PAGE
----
After harvest, grain marketing changes. Farmers have taken stock of their crop and know precisely how many bushels they must sell. For these remaining bushels, the question is: sell or store? Selling promptly reduces storage costs but prices at harvest time are typically discounted relative to prices later in the marketing year. Forward markets offer higher prices later (what is known as carry) to incentivize storage and ration available supply until the next harvest. Storing grain also allows farmers to speculate on commodity prices, holding grain in anticipation of higher prices in the future.
This article is the first in a series examining the sell versus store decision in post-harvest grain marketing. In this first installment, I examine the size of this challenge for corn and soybeans farms in Illinois: how much of a year’s production does the farm have to sell after harvest? This is the flip side of: how much grain did the farm market prior to or at harvest? Post-harvest marketing is all the more important when the farm has chosen to make minimal sales before harvest.
Understanding the size of the post-harvest grain marketing challenge is difficult because even in aggregate there is incomplete information on how much grain farms have to sell at any given moment. The quantity of physical inventories on farm or the quantity of inventories recorded on a farm’s financial statements may not match the amount of grain to be harvest because grain can be priced prior to delivery using forward contracts or after delivery by renting commercial storage space or using deferred pricing contracts. Additionally, the ‘typical’ or average case based on aggregate data will not capture the variation of storage and marketing decisions across farms.
I compare different measures of farmer marketing behavior for corn and soybeans in the month of December. I find post-harvest marketing must be a significant activity for Illinois grain farms: in aggregate, roughly 60% of production remains unsold after harvest. This implies farmers may bear significant price risk after harvest. My analysis also suggests farm financial records like those maintained by the Illinois Farm Business Farm Management (FBFM) Association may provide useful information about farmer marketing activity. In future articles, I will assess variation in marketing activity across farms and the profitability of the sell versus store decision.
Farm Storage and Marketing Quantities after Harvest
I consider three measures of how much grain Illinois farms have to sell in December, shortly following the corn and soybean harvest period. The first is on-farm inventory: grain stored in facilities physically located on the farm. The National Agricultural Statistics Service (NASS) estimates on-farm stocks quantity by state as of December 1 of each year in its Grain Stocks Report. Physical inventories on-farm are a limited measure how much grain farmers have to sell: they may overstate the amount of grain to be marketed if some grain is priced using forward contracts, or they may understate grain to be marketed if unpriced grain is held off-farm. NASS also reports annual grain production by state; expressing inventory as a share of production facilitates comparisons across time, states, and farms.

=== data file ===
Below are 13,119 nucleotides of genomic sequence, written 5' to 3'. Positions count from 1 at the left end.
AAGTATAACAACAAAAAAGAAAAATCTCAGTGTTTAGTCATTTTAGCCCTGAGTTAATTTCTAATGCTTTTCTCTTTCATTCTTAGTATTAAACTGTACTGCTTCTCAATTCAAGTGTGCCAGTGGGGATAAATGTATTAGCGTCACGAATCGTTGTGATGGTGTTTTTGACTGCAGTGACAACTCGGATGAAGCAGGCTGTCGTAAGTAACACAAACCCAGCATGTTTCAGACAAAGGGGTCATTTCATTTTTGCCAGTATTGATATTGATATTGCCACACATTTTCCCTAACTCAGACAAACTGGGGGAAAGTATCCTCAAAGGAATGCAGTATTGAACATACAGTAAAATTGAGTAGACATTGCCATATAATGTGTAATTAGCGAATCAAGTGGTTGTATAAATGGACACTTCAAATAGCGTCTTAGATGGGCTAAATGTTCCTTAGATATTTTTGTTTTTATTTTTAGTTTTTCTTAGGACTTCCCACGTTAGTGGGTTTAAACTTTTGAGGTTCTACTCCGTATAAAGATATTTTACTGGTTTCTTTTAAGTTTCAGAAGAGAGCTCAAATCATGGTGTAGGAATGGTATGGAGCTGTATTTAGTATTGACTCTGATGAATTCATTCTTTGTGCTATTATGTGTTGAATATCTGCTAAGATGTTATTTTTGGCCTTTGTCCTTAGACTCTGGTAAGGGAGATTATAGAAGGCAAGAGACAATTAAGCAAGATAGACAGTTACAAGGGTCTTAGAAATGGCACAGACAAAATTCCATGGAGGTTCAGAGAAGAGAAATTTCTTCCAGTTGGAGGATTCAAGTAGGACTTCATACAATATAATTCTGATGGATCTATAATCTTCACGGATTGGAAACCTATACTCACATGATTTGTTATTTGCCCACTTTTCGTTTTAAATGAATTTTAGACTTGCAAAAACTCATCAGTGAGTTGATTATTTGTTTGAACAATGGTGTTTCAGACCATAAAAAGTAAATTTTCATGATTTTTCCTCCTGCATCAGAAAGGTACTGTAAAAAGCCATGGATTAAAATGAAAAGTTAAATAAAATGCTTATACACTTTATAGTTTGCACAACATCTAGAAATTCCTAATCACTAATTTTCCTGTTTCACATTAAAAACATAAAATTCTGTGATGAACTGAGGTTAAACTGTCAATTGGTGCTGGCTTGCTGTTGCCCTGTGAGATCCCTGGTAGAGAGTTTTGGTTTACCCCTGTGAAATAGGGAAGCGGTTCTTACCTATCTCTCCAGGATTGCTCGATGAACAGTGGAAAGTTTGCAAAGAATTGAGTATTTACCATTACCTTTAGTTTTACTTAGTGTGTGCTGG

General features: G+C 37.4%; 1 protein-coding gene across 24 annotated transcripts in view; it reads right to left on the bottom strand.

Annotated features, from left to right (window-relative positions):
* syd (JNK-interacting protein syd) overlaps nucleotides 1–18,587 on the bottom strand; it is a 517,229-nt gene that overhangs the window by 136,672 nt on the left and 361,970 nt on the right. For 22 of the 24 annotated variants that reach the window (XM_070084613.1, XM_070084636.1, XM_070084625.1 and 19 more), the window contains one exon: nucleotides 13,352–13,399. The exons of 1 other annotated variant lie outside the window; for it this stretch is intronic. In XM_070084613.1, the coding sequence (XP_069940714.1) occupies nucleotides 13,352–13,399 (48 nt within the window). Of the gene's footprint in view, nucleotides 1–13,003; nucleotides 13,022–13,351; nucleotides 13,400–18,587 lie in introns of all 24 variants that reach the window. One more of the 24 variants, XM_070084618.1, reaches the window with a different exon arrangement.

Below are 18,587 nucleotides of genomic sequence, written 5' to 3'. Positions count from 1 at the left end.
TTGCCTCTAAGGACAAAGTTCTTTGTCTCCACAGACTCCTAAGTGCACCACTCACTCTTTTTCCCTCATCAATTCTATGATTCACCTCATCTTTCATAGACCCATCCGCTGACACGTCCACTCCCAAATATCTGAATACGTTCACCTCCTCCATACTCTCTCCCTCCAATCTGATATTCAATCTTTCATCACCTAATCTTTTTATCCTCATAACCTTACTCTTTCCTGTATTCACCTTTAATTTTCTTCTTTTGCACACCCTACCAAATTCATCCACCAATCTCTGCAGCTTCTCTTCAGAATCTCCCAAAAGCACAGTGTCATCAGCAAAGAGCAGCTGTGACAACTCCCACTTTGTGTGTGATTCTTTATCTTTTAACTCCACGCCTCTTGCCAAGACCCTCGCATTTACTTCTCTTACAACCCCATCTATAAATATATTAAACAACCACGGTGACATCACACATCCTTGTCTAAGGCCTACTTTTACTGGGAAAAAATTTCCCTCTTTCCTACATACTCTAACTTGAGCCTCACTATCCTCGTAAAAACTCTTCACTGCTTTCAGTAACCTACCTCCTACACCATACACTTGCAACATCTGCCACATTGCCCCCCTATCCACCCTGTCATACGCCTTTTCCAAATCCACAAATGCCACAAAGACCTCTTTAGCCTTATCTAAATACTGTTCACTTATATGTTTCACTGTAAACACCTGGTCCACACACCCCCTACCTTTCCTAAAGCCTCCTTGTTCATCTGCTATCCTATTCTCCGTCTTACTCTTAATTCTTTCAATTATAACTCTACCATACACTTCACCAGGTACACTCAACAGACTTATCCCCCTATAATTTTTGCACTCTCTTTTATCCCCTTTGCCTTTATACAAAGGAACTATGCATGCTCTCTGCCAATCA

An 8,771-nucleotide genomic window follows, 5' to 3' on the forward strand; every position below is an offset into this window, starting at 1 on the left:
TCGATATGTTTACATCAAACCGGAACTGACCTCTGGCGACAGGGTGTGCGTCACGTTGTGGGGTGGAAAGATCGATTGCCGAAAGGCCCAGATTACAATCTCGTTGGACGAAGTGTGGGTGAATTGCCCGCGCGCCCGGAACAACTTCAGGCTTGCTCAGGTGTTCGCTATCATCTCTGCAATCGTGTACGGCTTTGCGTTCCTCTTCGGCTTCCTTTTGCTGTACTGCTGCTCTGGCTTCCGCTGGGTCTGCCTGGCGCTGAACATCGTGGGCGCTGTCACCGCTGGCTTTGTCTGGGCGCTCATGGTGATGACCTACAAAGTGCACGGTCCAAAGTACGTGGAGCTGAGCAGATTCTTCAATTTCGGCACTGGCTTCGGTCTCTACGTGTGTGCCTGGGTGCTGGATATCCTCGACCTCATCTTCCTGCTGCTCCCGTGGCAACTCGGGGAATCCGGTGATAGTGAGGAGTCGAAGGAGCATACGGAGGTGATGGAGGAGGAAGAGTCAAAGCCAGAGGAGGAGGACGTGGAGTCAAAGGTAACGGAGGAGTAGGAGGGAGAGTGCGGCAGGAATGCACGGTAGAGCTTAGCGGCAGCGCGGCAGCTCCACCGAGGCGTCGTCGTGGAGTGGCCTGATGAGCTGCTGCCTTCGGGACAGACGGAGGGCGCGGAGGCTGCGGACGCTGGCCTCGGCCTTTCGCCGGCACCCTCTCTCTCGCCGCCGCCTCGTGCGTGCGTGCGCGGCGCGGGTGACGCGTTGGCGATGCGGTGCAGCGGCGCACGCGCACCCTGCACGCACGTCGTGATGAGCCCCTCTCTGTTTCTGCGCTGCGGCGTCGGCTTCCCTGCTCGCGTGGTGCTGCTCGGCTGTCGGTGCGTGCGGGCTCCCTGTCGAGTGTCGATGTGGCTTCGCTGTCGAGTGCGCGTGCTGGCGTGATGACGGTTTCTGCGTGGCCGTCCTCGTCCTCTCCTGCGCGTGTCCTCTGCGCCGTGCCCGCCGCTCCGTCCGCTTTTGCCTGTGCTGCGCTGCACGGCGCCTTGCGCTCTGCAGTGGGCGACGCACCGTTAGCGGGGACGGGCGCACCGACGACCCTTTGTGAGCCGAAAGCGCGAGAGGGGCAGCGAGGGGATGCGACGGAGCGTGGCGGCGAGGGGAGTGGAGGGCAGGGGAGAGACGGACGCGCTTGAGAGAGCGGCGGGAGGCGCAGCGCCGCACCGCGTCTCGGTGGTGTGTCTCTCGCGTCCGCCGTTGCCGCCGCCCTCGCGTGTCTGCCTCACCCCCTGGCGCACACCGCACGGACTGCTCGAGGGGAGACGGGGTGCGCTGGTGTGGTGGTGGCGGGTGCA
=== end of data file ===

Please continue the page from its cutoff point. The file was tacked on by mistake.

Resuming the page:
The second measure of grain to be marketed comes from data on farmer grain sales collected by NASS using farmer surveys. While publicly available data related to farmer sales are limited, NASS does report each year a set of marketing weights which represent the proportion of that year’s production marketed in each month of the marketing year; these weights are given in Figure 1. (Note the corn and soybean marketing year runs from September to August.) The NASS marketing weights are larger in the months immediately after harvest, specifically October through January. A significantly larger portion of the crop is marketed in January because realizing sales after January 1st allows farms to shift revenues between tax periods. By summing the weights from September through December, we can estimate the proportion of the crop marketed by the calendar year end. The share of production to be marketed is one minus the share marketed.
My final measure is the quantity of book inventories held on the farm balance sheet as of the December 31 calendar year end. Grain farms in the Illinois FBFM report inventory quantities by commodity. Like other data sources, Illinois FBFM also records production quantities so we can express inventory as a share of production and compare it to the measures described above. Book inventories are likely to be larger than on-farm physical inventories because they can include grain located in commercial storage facilities. They may also be larger than production marketed if grain has been priced using forward contracts, including deferred pricing contracts that allow farms to deliver grain but realize sales after the December 31 tax year end. For these reasons, book inventory likely overstates the post-harvest quantity to be marketed; physical on-farm inventory and book inventory are likely to place lower and upper bounds on the actual quantity of grain to be marketed.